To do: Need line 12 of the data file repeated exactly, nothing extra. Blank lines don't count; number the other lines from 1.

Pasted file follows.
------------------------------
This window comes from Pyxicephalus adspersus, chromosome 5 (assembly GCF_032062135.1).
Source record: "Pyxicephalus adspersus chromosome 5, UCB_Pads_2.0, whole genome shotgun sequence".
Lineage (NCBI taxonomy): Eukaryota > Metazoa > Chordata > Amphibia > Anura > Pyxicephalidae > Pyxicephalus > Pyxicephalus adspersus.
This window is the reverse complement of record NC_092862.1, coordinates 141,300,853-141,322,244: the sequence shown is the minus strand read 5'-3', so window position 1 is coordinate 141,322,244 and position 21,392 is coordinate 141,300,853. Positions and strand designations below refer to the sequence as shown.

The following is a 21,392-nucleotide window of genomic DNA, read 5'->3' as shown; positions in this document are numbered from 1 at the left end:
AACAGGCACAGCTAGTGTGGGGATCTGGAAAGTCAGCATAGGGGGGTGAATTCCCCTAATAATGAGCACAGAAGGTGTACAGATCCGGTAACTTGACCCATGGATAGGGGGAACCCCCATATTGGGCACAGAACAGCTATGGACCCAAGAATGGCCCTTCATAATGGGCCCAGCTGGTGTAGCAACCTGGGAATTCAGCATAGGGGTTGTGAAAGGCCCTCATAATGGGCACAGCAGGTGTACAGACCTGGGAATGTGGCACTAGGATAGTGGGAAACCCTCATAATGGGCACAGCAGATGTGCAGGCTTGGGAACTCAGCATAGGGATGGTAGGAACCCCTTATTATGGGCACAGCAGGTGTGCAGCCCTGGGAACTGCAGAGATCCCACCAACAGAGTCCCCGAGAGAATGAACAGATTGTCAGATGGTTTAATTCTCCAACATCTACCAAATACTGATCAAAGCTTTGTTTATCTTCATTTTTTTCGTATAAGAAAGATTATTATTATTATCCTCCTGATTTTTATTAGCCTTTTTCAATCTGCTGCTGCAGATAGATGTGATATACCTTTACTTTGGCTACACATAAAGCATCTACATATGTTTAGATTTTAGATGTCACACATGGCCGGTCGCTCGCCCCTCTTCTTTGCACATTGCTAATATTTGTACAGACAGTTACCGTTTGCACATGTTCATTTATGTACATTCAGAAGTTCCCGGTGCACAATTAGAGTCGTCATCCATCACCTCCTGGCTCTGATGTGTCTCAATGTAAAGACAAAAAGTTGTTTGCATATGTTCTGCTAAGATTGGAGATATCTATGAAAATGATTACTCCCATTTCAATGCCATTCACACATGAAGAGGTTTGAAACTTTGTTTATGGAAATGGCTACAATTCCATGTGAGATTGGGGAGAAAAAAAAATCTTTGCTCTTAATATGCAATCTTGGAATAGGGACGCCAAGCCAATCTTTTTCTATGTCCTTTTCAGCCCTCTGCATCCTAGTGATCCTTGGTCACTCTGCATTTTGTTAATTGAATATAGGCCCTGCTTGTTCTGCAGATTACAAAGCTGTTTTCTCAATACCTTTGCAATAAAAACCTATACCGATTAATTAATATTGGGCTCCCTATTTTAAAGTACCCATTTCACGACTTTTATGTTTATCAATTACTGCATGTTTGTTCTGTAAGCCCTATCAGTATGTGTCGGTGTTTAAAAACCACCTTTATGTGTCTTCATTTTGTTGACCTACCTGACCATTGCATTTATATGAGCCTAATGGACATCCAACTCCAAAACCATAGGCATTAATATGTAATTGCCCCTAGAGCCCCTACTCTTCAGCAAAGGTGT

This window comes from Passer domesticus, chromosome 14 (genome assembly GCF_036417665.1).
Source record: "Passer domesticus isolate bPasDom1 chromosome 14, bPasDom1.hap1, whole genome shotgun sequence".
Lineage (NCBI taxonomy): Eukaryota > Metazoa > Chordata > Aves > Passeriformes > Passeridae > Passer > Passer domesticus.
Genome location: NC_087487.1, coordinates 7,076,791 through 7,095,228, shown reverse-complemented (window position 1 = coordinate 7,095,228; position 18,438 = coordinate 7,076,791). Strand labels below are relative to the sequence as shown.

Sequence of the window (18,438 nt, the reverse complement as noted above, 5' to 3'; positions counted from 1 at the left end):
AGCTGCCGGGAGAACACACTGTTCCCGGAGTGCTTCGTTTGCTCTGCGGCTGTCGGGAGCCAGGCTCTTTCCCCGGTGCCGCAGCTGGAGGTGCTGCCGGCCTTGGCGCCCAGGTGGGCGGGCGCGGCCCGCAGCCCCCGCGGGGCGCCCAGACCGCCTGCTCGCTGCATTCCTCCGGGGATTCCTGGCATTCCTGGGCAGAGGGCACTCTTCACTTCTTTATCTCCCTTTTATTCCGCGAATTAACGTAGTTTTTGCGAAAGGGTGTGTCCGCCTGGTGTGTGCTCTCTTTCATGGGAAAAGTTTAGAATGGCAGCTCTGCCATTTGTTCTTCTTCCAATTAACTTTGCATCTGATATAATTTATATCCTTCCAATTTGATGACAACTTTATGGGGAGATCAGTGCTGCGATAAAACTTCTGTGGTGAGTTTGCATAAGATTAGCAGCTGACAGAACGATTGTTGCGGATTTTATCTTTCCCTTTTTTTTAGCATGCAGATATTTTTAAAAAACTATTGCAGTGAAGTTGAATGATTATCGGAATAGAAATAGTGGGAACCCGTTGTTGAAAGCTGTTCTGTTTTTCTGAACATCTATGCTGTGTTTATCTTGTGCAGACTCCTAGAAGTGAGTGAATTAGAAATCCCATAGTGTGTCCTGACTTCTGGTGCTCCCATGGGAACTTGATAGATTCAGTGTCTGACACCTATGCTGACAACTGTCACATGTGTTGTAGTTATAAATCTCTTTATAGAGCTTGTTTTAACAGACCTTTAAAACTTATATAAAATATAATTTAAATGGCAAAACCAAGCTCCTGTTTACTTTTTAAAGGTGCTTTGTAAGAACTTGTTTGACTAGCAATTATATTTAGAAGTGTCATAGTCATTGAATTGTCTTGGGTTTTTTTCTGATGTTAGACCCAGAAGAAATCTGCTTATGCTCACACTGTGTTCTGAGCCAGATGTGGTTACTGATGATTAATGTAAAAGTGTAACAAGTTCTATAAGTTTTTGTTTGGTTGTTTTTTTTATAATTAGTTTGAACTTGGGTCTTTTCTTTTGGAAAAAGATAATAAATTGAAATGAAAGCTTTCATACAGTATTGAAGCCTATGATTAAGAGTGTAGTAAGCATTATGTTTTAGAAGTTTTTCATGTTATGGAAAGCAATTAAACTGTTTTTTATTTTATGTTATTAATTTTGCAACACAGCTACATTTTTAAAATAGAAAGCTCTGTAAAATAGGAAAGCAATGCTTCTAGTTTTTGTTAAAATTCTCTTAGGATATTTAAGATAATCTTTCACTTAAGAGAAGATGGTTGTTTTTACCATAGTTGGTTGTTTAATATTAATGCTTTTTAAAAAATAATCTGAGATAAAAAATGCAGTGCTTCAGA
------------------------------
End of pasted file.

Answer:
AGCTGCCGGGAGAACACACTGTTCCCGGAGTGCTTCGTTTGCTCTGCGGCTGTCGGGAGCCAGGCTCTTTCCCCGGTGCCGCAGCTGGAGGTGCTGCCGGCCTTGGCGCCCAGGTGGGCGGGCGCGGCCCGCAGCCCCCGCGGGGCGCCCAGACCGCCTGCTCGCTGCATTCCTCCGGGGATTCCTGGCATTCCTGGGCAGAGGGCACTCTTCACTTCTTTATCTCCCTTTTATTCCGCGAATTAACGTAGTTTTTGCGAAAGGGTGTGTCCGCCTGGTGTGTGCTCTCTTTCATGGGAAAAGTTTAGAATGGCAGCTCTGCCATTTGTTCTTCTTCCAATTAACTTTGCATCTGATATAATTTATATCCTTCCAATTTGATGACAACTTTATGGGGAGATCAGTGCTGCGATAAAACTTCTGTGGTGAGTTTGCATAAGATTAGCAGCTGACAGAACGATTGTTGCGGATTTTATCTTTCCCTTTTTTTTAGCATGCAGATATTTTTAAAAAACTATTGCAGTGAAGTTGAATGATTATCGGAATAGAAATAGTGGGAACCCGTTGTTGAAAGCTGTTCTGTTTTTCTGAACATCTATGCTGTGTTTATCTTGTGCAGACTCCTAGAAGTGAGTGAATTAGAAATCCCATAGTGTGTCCTGACTTCTGGTGCTCCCATGGGAACTTGATAGATTCAGTGTCTGACACCTATGCTGACAACTGTCACATGTGTTGTAGTTATAAATCTCTTTATAGAGCTTGTTTTAACAGACCTTTAAAACTTATATAAAATATAATTTAAATGGCAAAACCAAGCTCCTGTTTACTTTTTAAAGGTGCTTTGTAAGAACTTGTTTGACTAGCAATTATATTTAGAAGTGTCATAGTCATTGAATTGTCTTGGGTTTTTTTCTGATGTTAGACCCAGAAGAAATCTGCTTATGCTCACACTGTGTTCTGAGCCAGATGTGGTTACTGATGATTAATGTAAAAGTGTAACAAGTTCTATAAGTTTTTGTTTGGTTGTTTTTTTTATAATTAGTTTGAACTTGGGTCTTTTCTTTTGGAAAAAGATAATAAATTGAAATGAAAGCTTTCATACAGTATTGAAGCCTATGATTAAGAGTGTAGTAAGCATTATGTTTTAGAAGTTTTTCATGTTATGGAAAGCAATTAAACTGTTTTTTATTTTATGTTATTAATTTTGCAACACAGCTACATTTTTAAAATAGAAAGCTCTGTAAAATAGGAAAGCAATGCTTCTAGTTTTTGTTAAAATTCTCTTAGGATATTTAAGATAATCTTTCACTTAAGAGAAGATGGTTGTTTTTACCATAGTTGGTTGTTTAATATTAATGCTTTTTAAAAAATAATCTGAGATAAAAAATGCAGTGCTTCAGA